Each Friday, we share three topical longreads in our Weekend Reader newsletter. This week, Lion’s Roar art director Liza Matthews looks at the resonance between creative and spiritual paths. Sign up here to receive the Weekend Reader in your inbox.
My job at Lion’s Roar magazine is finding illustrations for articles and designing pages. Some articles on Buddhist principles, such as emptiness or karma, don’t have obvious illustration solutions. We spend a lot of time scrolling through Google Images and stock photo websites, but those only go so far. The design and editorial teams meet to brainstorm and clarify illustration directions for each article, but often we designers are left on our own without much to go on. So, we have various tricks.
One of mine, when I feel stuck, is to read the article and find the one sentence and idea that I love the most, and that propels me beyond inertia to look for equally inspiring illustrations. Another trick I use when stuck with what feels like a boring layout is to duplicate the layout and mess it up quickly and crazily, noticing what might arise spontaneously. Another designer in our office looks at totally unrelated visuals, like a skateboarding magazine or historic image archive. Other tricks from the design team: changing creative modes to work on a music or writing project for a while; a nap and a drink; or taking a shower. Many artists have famous creativity hacks, such as William Burroughs’s cut-up technique, Brian Eno’s Oblique Strategies, and painters who use artificial constraints like drawing with the non-dominant hand. What most of these tricks have in common is that they break through to openness beyond habitual thinking and promote intuitive feeling and spontaneity.
Discipline, training, and intelligence are the foundations of any creative endeavor; but, in addition to that, breakthroughs are courted by going into the somewhat uncomfortable place of patiently holding space for feeling and innocence. The creative and spiritual paths are so related here. Whether creating or meditating, insight comes from resting in the space beyond conventional hopes and fears. As Julia Cameron says in the article below, “if smart were the solution, very few of us would be screwed up. Smart isn’t the solution, the heart is the solution.”
These three articles on creativity from our archives clarify this resonance between creative and spiritual paths, and apply to everyone. Geshe Tenzin Wangyal Rinpoche describes 3 stages in any creative process, whether asking your boss for a raise or making a stroke with a calligraphy brush. Julia Cameron says “Creativity allows you to purify swirling emotions,” and “We actually create from the heart.” In the interview between Pema Chödrön and k.d. lang we hear about “the gap” that gets rid of the chatter and allows creativity to arise. As k.d. lang says, “real creativity comes from getting the heck out of the way.”
May we enjoy resting in the creative space of nowness this weekend and every moment.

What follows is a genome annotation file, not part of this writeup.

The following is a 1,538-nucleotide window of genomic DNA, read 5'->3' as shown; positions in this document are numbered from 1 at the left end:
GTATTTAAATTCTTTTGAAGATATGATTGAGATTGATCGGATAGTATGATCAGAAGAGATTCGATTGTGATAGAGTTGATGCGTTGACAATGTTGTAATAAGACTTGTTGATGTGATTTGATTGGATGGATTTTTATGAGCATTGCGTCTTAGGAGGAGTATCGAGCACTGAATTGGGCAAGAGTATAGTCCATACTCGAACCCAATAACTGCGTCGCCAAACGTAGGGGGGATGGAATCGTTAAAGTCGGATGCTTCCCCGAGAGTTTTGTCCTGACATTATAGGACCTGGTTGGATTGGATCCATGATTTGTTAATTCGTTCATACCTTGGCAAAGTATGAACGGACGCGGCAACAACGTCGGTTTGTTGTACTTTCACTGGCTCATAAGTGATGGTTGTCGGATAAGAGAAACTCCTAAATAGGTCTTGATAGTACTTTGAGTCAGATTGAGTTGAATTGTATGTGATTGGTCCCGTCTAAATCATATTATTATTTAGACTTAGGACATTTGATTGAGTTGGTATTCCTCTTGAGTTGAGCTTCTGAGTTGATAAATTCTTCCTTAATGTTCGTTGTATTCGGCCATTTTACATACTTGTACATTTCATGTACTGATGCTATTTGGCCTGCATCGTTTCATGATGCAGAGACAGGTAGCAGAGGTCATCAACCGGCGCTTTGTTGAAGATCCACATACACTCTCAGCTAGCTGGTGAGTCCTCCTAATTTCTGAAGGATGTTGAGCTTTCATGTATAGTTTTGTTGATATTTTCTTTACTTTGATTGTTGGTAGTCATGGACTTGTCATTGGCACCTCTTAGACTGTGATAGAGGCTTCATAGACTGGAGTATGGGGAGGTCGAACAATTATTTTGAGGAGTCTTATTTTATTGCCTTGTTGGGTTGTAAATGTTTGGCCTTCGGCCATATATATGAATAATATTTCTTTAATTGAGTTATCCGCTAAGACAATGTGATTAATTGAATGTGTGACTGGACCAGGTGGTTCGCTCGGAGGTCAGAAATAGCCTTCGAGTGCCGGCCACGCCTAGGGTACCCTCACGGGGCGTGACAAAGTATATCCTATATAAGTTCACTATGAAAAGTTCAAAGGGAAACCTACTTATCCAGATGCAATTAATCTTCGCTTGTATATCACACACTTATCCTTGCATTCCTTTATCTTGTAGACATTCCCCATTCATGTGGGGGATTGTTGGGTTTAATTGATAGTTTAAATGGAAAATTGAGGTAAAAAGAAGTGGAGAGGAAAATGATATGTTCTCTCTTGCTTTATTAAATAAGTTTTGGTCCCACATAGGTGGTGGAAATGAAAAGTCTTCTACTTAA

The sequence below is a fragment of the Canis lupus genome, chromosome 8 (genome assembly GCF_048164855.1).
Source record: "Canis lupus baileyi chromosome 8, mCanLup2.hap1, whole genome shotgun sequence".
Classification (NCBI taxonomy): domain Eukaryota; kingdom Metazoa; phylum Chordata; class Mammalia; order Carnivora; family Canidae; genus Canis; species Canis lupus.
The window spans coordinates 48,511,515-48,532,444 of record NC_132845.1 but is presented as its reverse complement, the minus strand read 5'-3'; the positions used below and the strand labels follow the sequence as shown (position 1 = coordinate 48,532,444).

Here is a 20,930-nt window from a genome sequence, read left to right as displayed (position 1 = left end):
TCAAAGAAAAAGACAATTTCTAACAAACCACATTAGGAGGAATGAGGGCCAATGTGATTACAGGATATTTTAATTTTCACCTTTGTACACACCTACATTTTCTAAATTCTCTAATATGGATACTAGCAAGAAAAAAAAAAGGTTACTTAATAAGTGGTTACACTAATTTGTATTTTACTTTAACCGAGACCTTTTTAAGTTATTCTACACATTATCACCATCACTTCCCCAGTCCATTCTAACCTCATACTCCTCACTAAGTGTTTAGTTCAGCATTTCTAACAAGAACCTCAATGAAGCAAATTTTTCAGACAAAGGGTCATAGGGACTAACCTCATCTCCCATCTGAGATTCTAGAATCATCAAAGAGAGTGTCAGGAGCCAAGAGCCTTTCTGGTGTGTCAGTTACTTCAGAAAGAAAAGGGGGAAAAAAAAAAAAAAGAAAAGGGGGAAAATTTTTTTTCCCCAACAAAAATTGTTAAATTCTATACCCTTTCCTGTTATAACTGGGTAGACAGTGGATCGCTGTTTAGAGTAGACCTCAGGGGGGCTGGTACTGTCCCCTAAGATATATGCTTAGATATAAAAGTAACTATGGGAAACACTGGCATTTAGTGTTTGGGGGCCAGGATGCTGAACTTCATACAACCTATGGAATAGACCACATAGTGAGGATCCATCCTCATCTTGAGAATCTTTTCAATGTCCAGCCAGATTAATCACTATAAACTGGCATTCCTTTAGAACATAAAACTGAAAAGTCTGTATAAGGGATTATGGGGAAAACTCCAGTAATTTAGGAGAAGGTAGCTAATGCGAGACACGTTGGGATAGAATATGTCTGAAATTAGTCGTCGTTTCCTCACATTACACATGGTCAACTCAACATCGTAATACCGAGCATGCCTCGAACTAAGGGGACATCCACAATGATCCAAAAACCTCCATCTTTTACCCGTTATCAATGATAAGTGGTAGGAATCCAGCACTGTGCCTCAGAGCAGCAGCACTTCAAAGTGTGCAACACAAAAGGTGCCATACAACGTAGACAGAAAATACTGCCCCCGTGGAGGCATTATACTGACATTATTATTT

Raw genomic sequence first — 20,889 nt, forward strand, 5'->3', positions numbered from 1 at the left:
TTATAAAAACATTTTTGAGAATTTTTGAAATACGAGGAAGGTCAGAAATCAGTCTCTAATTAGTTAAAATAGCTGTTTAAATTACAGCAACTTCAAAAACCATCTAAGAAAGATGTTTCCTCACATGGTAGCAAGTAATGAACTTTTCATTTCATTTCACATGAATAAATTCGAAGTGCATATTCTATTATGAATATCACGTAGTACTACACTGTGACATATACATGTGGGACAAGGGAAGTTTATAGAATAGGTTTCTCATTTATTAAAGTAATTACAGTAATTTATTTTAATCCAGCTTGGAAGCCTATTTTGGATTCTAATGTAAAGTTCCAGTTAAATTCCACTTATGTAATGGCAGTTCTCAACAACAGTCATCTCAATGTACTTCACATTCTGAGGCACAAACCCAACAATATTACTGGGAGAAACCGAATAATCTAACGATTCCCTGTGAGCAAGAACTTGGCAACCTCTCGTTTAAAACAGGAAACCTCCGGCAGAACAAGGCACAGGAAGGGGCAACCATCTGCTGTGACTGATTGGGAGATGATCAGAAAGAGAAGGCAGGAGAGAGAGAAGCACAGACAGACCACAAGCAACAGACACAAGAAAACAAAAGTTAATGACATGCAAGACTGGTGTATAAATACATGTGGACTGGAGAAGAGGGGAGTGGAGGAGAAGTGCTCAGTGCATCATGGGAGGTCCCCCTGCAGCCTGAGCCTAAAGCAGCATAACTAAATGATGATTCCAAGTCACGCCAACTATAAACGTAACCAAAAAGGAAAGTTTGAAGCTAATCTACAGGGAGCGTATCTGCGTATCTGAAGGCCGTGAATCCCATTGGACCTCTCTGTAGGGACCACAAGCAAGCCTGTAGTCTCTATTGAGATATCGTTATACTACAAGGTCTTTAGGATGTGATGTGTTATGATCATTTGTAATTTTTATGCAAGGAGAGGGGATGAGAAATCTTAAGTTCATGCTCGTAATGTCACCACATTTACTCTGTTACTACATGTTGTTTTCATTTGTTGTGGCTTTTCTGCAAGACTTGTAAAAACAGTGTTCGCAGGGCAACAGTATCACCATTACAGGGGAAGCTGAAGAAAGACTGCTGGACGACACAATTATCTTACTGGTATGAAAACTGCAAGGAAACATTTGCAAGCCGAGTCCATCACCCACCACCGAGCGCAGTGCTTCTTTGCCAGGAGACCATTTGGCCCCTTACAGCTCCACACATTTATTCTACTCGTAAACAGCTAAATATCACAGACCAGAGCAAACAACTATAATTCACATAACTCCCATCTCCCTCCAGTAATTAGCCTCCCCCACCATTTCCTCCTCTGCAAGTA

–Liza Matthews, art director and associate editor, Lion’s Roar magazine
How to Unleash The Great Perfection of Creativity
nformed by the profound teachings of Dzogchen, the Great Perfection, Geshe Tenzin Wangyal tells us how to unleash powerful creative energy we can use anywhere, from the office to the art studio.
Spontaneous action is joyful action, and that is true creativity. Whether it is a great artist immersed in the act of painting, a mother embracing her child, or a bodhisattva expressing compassion to sentient beings, full immersion in the creative flow brings a sense of freedom, playfulness, and joy.
If you create from this place, hours can pass without your noticing. You go beyond time and space. You have many enlightened qualities during that timeless moment, and those qualities are far more valuable than any product you create.
Julia Cameron on the Path of Creativity
Julia Cameron, the author of The Artist’s Way and The Vein of Gold in conversation with Samuel Bercholz.
Julia Cameron: Both Buddhism and creativity involve the art of listening to the heart. That’s where the creative impulse arises from. That’s why I cannot distinguish between creativity and spirituality. When you’re practicing creativity you become a grounded individual, and that communicates the universal.
I’ve been a writer for more than thirty years, and the issues that arise in the creative practice are the same kinds of issues that arise in a spiritual practice. You get to look at your insecurity. You get to look at your inquisitiveness. You get to look at your fantasy that a satisfied desire will lead to satisfaction. As near as I can tell, this is what happens with a grounded meditation technique: you go through all of the shenanigans of the restless nature of the mind and what you are left with is, just be. Out of being, things are made. So creativity is the act of being.
Pema Chödrön & k.d. lang talk Buddhism, creativity, and “gapaciousness”
The beloved Buddhist teacher and famed singer joined Sounds True founder Tami Simon for a lively and insightful conversation about meditation, learning from hard times, and what it means to get “gapacious.”
Pema Chödrön: When you kind of get over yourself, even briefly, that’s when creativity happens. That includes being able to speak in a way that communicates to the heart and minds of people. Something changes because of the basic goodness of people connecting with each other. So whether it’s you singing, or someone teaching the dharma, anything that stops your mind connects you with the best of yourself. When a ballet dancer leaps beautifully through the air, or a singer hits a note — I bet you’ve had this experience, k.d. — everybody stands up and applauds because of this universal experience of something touching you so deeply that it’s inexpressible—because it’s… gapacious!